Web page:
(4) A good Confession is an integral Confession, which means being sincere, honest, plain-speaking, not-obfuscating, not making excuses, but being complete, meaning including all serious sins in kind and number. “I was upset,” doesn’t cut it. What’s the Confessor supposed to think? Was that a passing emotion that you didn’t want and didn’t crank up and therefore was no sin at all? Did being upset mean that you threw your kid through the sheet rock wall and then through the window, doing the same with the wife? Did you run someone off the road once or do you do that every time you get in a vehicle? Kind and number, when asking forgiveness from Jesus, make a difference. “I stole cars for different times,” sounds better, but sometimes circumstances make a difference, so that violently carjacking using a weapon while people tried to make it to the hospital is more serious than mistakenly getting in the wrong Uber car in a parking lot full of the same vehicles. A young man killing an innocent old man is one thing, a young man killing his father who didn’t do anything to him is quite another, involving two commandments, thou shalt not murder and thou shalt honor that father and mother. But, having said that, don’t otherwise give any useless details at all.
(5) Confession is about us being forgiven. IT’S NOT ABOUT accusing everyone else in the world of sin except for yourself.
(6) Confession isn’t about talking about politics or parish council dramas or anything else except our own sin and asking for absolution from this sin of ours. Confession is about confessing our own sin. Confession is about getting absolution for our sin. “Everyone else is a horrible sinner and I’m a saint who never sinned, ever. Gimme absolution!” No.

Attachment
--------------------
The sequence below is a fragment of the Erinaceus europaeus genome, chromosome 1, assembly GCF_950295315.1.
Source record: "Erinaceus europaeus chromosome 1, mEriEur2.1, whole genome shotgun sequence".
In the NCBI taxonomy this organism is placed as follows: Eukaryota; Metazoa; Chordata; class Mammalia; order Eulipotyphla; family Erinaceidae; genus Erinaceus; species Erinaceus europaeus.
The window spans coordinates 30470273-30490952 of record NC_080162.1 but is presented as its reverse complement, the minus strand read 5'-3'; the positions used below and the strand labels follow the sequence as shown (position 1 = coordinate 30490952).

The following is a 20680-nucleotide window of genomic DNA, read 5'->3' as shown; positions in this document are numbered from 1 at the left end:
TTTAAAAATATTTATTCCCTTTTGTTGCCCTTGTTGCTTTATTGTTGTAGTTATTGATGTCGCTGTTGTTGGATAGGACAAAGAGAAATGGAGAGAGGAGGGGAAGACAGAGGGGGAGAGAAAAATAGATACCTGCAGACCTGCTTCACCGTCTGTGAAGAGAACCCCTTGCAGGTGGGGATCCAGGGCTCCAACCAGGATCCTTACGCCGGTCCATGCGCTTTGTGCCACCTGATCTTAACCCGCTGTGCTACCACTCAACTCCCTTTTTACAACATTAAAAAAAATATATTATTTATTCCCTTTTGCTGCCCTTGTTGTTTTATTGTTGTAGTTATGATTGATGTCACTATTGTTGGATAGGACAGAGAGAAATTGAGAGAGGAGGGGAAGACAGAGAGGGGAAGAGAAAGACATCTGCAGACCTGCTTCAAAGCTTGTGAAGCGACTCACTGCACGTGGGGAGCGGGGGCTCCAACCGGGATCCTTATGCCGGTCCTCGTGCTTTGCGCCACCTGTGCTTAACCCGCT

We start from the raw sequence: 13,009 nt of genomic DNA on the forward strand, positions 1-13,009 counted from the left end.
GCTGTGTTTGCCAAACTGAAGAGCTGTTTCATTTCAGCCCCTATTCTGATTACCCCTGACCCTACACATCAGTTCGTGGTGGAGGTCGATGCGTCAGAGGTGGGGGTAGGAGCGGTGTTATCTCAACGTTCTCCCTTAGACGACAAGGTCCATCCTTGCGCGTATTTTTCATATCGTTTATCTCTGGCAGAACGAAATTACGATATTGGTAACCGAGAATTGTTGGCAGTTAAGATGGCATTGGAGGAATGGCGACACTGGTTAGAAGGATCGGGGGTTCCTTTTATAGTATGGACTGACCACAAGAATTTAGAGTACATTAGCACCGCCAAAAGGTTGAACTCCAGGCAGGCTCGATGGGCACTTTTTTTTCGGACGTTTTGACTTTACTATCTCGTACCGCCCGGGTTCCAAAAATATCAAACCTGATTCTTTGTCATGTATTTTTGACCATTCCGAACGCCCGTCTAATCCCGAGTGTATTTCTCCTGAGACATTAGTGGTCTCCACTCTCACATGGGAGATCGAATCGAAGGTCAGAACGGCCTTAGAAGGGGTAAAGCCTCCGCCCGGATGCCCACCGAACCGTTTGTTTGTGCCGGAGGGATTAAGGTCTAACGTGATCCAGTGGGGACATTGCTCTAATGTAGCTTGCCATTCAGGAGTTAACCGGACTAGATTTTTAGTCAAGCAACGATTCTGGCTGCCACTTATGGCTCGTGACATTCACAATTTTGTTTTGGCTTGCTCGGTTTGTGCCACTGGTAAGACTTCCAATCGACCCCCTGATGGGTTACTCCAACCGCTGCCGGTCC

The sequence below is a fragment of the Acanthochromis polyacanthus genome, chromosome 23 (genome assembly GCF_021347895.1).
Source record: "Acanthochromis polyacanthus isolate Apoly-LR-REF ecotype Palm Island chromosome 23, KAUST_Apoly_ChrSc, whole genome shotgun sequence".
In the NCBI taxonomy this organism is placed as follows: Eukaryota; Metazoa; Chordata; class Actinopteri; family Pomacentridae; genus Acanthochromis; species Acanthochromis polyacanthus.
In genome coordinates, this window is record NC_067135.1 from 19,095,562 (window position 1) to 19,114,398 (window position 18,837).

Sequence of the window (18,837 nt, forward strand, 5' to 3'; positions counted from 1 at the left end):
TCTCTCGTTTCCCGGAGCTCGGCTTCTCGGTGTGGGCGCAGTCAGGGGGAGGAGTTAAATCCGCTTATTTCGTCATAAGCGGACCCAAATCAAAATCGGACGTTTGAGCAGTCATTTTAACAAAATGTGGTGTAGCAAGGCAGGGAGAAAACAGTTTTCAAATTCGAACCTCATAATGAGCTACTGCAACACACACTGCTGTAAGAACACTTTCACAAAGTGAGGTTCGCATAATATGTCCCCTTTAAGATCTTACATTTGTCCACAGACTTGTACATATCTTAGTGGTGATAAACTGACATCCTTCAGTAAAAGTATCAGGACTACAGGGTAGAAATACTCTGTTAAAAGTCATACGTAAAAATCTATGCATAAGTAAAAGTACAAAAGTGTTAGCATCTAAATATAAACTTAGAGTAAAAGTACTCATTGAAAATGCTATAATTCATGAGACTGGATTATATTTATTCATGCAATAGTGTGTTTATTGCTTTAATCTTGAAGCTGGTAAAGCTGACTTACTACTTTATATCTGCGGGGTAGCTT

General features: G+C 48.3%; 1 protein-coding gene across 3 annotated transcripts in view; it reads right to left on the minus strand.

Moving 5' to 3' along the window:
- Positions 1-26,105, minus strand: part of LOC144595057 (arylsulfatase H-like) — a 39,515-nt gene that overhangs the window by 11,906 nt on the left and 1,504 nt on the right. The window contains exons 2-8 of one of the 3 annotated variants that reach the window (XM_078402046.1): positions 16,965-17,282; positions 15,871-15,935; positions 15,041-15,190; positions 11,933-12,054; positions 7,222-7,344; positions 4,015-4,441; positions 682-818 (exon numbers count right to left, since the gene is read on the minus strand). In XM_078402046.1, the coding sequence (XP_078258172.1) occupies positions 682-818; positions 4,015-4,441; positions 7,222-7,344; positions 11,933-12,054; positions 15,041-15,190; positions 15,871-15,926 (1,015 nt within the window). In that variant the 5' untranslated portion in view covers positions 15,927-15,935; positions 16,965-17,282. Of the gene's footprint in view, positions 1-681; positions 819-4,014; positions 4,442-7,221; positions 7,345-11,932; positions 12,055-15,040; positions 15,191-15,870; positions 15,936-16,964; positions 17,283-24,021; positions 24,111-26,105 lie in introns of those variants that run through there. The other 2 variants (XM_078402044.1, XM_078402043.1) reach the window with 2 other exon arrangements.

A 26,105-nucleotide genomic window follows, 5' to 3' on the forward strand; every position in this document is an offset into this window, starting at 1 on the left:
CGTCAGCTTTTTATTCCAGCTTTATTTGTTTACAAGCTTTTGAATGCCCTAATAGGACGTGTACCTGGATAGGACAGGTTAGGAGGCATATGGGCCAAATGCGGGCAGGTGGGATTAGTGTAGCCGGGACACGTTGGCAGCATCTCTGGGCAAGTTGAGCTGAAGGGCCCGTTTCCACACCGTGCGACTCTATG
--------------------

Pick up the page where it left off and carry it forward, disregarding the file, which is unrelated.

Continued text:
(7) Confession isn’t about saying stuff that you want the priest to know but you don’t want him to be able to say that you said it because you know that he’s forbidden to do this by the Seal of Confession. You know that he knows that if he breaks the Seal of Confession, he will take on all the guilt of your sins and be pointed straight to hell for mocking the Blood of the Lamb, our Salvation. You know that he knows that he will be automatically excommunicated if he breaks the Seal of Confession. But, here’s the deal, the priest also can’t know or use anything he has learned in Confession regardless of whether it was a sin you confessed or just some juicy bit of gossip, however serious, like murders or whatever. He can’t say anything, ever. He can’t know it. Can’t use it. And if you say things like this expecting him to do something about it outside of Confession, you’re completely mistaken. HE CAN’T DO IT. Not for anything, ever. Period. If you want the priest to know something for use outside of Confession, tell him whatever it is OUTSIDE of Confession. All of this holds, by the way, regarding that for which the priest, as everyone else, is a mandatory reporter.
(8) Don’t even come to Confession, confessing all sorts of things, and THEN say that you are in freely chosen circumstances of sin (say, for example, adultery, or being a Mafia enforcer, or whatever). You have to have a firm purpose of amendment to receive absolution, for not to have a firm purpose of amendment while presenting oneself for absolution is the very definition of the mockery of God. So, first of all, change the circumstances. Then come to Confession. You might think that the Mafia hit-man example is extreme, but, years ago, I was actually asked to be a Confessor by the liaison between the Italian Military and the Holy See in a parish that they would arrange for me to be Confessor so that they could record confessions of such hit-men. Of course, I said NO.